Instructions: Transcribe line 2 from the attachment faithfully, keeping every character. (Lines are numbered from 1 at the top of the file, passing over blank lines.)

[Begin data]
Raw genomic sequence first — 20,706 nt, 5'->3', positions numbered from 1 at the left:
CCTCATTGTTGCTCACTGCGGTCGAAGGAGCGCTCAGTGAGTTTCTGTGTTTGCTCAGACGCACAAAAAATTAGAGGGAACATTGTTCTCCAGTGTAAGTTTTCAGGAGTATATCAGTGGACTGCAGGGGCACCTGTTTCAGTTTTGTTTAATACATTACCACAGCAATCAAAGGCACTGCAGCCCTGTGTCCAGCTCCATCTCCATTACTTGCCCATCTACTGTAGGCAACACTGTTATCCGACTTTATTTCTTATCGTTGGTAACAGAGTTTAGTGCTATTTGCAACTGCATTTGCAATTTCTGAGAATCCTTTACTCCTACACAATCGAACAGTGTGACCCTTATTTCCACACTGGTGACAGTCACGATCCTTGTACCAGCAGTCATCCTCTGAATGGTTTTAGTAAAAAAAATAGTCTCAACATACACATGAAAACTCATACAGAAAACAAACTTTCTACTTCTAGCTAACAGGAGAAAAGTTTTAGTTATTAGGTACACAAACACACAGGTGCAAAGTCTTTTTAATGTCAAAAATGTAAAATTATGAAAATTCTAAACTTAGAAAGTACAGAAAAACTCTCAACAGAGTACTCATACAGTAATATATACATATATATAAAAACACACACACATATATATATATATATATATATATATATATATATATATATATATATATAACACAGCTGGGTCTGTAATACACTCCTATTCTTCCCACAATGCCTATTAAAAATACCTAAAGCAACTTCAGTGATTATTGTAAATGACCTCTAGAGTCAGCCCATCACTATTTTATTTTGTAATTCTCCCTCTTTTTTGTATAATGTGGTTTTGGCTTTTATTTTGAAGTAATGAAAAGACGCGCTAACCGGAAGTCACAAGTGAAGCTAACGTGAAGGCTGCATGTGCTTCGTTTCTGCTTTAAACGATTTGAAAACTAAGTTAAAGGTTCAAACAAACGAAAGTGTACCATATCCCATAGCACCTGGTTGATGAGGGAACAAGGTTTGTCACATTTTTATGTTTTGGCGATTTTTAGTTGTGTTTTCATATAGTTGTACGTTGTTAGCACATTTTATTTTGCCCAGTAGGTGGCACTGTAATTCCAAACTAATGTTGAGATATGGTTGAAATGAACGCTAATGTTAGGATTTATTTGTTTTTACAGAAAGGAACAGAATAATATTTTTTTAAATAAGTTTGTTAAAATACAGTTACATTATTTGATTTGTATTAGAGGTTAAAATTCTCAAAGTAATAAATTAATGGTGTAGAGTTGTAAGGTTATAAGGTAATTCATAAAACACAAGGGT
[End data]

CCTCATTGTTGCTCACTGCGGTCGAAGGAGCGCTCAGTGAGTTTCTGTGTTTGCTCAGACGCACAAAAAATTAGAGGGAACATTGTTCTCCAGTGTAAGTTTTCAGGAGTATATCAGTGGACTGCAGGGGCACCTGTTTCAGTTTTGTTTAATACATTACCACAGCAATCAAAGGCACTGCAGCCCTGTGTCCAGCTCCATCTCCATTACTTGCCCATCTACTGTAGGCAACACTGTTATCCGACTTTATTTCTTATCGTTGGTAACAGAGTTTAGTGCTATTTGCAACTGCATTTGCAATTTCTGAGAATCCTTTACTCCTACACAATCGAACAGTGTGACCCTTATTTCCACACTGGTGACAGTCACGATCCTTGTACCAGCAGTCATCCTCTGAATGGTTTTAGTAAAAAAAATAGTCTCAACATACACATGAAAACTCATACAGAAAACAAACTTTCTACTTCTAGCTAACAGGAGAAAAGTTTTAGTTATTAGGTACACAAACACACAGGTGCAAAGTCTTTTTAATGTCAAAAATGTAAAATTATGAAAATTCTAAACTTAGAAAGTACAGAAAAACTCTCAACAGAGTACTCATACAGTAATATATACATATATATAAAAACACACACACATATATATATATATATATATATATATATATATATATATATATATATATAACACAGCTGGGTCTGTAATACACTCCTATTCTTCCCACAATGCCTATTAAAAATACCTAAAGCAACTTCAGTGATTATTGTAAATGACCTCTAGAGTCAGCCCATCACTATTTTATTTTGTAATTCTCCCTCTTTTTTGTATAATGTGGTTTTGGCTTTTATTTTGAAGTAATGAAAAGACGCGCTAACCGGAAGTCACAAGTGAAGCTAACGTGAAGGCTGCATGTGCTTCGTTTCTGCTTTAAACGATTTGAAAACTAAGTTAAAGGTTCAAACAAACGAAAGTGTACCATATCCCATAGCACCTGGTTGATGAGGGAACAAGGTTTGTCACATTTTTATGTTTTGGCGATTTTTAGTTGTGTTTTCATATAGTTGTACGTTGTTAGCACATTTTATTTTGCCCAGTAGGTGGCACTGTAATTCCAAACTAATGTTGAGATATGGTTGAAATGAACGCTAATGTTAGGATTTATTTGTTTTTACAGAAAGGAACAGAATAATATTTTTTTAAATAAGTTTGTTAAAATACAGTTACATTATTTGATTTGTATTAGAGGTTAAAATTCTCAAAGTAATAAATTAATGGTGTAGAGTTGTAAGGTTATAAGGTAATTCATAAAACACAAGGGT